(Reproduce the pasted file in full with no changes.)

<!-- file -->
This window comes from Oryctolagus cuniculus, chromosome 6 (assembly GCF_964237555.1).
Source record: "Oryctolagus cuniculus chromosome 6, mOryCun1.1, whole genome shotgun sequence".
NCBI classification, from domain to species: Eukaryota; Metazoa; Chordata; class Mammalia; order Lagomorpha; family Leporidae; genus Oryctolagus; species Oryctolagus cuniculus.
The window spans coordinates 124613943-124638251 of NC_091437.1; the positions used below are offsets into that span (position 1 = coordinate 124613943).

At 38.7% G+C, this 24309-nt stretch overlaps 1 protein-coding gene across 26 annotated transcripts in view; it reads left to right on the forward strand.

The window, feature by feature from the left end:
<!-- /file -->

This window comes from Oryctolagus cuniculus, chromosome 6 (assembly GCF_964237555.1).
Source record: "Oryctolagus cuniculus chromosome 6, mOryCun1.1, whole genome shotgun sequence".
NCBI classification, from domain to species: Eukaryota; Metazoa; Chordata; class Mammalia; order Lagomorpha; family Leporidae; genus Oryctolagus; species Oryctolagus cuniculus.
The window spans coordinates 124613943-124638251 of NC_091437.1; the positions used below are offsets into that span (position 1 = coordinate 124613943).

At 38.7% G+C, this 24309-nt stretch overlaps 1 protein-coding gene across 26 annotated transcripts in view; it reads left to right on the forward strand.

The window, feature by feature from the left end: